Or let’s put it this way, is the Constitution really going to care? It’s just a piece of parchment or paper or whatever it is—I think some kind of papyrus. The Constitution isn’t going to go all Simon Wiesenthal and hunt you down and prosecute you for torturing Elian Gonzalez to get the telepathic information to stop the rat infected with the zombie-idiot virus from biting the napping President at 3pm in the otherwise abandoned force-field-enveloped White House. It can’t. The Constitution has no guns, no agents, no know-how, no connections, no cash flow, no technology. Not only can it not hunt you down and punish you, it doesn’t even have a heart that can be broken. It’s as useless as an obsolete robot wandering in the desert waiting to die.

While I was writing this my friend, the Chicago playwright and actor David Isaacson, called me up to tell me about a documentary he’d seen called “Taxi to the Dark Side,” about the Bush government’s institution of torture as an official military strategy. Not that there wasn’t torture before Bush took office, it’s just that until Bush et al decided to use the threat of terrorist attacks as an excuse to assert the precedence of the powers of the Chief Executive over the rights of human beings, torture was done mainly by psychotic experts in secret chambers or taught to Latin American death squad personnel rather than officially delegated to US soldiers in a broad institutional situation.

It turns out when Bush asserts, as he recently did, that the people his military have tortured and held without charge or trial for years are known terrorists, he is lying. Most of them were not even captured by US military personnel but were, rather, delivered by bounty hunters paid per captive, working for such upstanding organizations as those headed by one or another of the warlords making up the Northern Alliance, some of whom were even Taliban when it suited them. Was the guilt of these prisoners investigated by those who kidnapped them before they were turned over to the US military for torture and indefinite imprisonment in exchange for cash?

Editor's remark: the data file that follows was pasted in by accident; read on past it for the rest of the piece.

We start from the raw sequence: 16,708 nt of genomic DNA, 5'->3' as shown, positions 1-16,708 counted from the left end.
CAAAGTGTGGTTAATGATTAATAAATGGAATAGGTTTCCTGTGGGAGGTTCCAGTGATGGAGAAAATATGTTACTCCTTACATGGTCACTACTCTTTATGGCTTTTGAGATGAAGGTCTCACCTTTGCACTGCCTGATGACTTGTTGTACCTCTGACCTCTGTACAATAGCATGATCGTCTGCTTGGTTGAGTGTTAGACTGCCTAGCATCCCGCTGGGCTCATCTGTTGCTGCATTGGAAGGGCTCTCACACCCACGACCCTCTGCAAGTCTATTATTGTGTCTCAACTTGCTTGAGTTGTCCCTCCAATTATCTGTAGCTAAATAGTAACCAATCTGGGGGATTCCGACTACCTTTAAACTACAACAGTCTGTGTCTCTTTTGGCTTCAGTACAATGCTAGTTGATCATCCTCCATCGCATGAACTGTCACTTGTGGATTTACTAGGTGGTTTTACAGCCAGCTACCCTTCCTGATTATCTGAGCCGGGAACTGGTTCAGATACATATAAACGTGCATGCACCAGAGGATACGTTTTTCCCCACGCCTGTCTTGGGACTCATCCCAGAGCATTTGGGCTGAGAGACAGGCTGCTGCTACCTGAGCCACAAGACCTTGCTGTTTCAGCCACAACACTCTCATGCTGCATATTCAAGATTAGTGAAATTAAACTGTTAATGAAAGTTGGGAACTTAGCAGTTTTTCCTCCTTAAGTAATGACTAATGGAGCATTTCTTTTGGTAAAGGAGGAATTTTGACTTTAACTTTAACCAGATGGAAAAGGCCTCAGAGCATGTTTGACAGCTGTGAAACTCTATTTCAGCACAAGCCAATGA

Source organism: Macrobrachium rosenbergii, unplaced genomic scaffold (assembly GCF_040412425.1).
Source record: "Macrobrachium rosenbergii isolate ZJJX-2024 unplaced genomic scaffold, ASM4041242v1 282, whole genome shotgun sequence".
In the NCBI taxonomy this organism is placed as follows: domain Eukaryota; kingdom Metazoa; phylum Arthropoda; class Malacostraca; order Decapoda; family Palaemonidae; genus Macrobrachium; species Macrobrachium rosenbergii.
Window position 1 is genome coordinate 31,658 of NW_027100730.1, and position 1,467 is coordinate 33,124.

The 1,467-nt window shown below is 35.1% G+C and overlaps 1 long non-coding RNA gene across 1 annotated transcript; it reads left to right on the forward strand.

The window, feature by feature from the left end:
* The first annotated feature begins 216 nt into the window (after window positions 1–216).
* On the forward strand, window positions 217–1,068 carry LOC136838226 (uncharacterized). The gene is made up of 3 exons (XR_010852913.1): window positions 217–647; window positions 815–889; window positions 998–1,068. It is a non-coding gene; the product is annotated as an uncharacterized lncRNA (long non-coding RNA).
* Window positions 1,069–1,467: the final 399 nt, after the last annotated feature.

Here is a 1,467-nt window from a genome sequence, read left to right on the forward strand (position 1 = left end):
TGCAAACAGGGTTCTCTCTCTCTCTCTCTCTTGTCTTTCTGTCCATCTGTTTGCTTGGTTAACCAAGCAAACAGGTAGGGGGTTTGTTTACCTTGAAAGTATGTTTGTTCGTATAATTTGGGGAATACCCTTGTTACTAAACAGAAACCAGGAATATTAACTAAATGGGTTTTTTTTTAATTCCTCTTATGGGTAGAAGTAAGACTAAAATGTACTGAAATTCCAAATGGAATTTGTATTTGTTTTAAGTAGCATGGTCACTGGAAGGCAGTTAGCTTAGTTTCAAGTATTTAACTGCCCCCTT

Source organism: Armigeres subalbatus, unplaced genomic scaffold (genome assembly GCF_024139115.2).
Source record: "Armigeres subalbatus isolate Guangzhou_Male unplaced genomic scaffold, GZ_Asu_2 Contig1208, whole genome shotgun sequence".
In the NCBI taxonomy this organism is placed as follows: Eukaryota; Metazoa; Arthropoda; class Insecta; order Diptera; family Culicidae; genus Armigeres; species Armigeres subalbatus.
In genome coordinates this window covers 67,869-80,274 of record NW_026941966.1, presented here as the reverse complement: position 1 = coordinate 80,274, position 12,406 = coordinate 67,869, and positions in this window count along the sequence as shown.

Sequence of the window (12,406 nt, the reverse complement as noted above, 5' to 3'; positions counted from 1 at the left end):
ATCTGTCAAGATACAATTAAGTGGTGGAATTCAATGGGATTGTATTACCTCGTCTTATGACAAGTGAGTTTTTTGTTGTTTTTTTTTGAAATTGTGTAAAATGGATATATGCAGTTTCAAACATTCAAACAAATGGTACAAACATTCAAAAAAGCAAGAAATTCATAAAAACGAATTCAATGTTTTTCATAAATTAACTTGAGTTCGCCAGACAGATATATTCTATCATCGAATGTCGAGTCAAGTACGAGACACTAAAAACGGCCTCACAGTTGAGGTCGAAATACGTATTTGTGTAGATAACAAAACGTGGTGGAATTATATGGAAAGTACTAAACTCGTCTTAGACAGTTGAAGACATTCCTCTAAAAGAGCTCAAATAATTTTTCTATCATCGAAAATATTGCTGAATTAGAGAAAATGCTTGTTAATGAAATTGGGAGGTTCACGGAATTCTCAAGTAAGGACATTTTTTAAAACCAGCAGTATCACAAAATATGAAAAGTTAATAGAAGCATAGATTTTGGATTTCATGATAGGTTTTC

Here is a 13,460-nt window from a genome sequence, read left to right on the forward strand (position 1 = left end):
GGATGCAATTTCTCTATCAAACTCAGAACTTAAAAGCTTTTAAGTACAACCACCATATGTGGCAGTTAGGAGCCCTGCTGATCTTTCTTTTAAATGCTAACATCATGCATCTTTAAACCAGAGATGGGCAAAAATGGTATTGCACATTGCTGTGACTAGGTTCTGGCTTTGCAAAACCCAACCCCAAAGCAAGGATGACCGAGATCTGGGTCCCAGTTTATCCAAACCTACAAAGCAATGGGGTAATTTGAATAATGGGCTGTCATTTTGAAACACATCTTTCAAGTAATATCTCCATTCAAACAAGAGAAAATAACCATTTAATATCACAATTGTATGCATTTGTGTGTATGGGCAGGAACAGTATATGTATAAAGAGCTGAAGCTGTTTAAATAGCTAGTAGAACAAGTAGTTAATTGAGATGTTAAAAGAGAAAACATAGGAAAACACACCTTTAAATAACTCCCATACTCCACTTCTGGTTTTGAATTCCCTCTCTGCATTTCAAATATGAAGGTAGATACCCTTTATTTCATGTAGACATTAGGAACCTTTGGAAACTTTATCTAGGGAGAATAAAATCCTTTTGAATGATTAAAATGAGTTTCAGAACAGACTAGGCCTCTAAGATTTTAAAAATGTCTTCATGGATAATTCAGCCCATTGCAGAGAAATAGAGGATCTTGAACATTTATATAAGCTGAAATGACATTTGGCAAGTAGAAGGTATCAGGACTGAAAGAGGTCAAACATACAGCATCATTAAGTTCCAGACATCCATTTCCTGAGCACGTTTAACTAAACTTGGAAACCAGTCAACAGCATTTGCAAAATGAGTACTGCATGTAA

Well, you didn’t have to actually be a witch to be accused and put on trial in Salem, either. There’s a reason ideas of popular government, checks and balances, separation of powers, human rights, equality under the law and due process all emerged at the same time. Each was an integral part of a project of moving beyond illegitimate, brutal, superstitious government in which kings ruled by Divine Right and a suspect’s guilt was determined by what he or she screamed out while the thumbscrews tightened.

Seems to me that old school superstitious brutality is exactly the kind of government a fundamentalist Islamo-fascist theocrat would love to revive. Accommodating of Bush to go ahead and do it for them. Is Bush an appeaser? Dare I ask if the terrorists have won? Yes! I dare!

These are dark times for the ideals of justice and equality, and it’s not just the terrorists who are to blame. The terrorists’ power is illegal, and repugnant to any legitimate, respectable authority. Bush’s power is also illegal and repugnant, although less limited because it is backed by the strongest army in the world, and because thanks to him there’s a significant lack of legitimate, respectable authority to appeal to.

Bush contends history will vindicate him. If it’s written by really good screenwriters in the form of a jingoistic TV revenge fantasy show, he’s probably right.

This has been the Moment of Truth. Good day!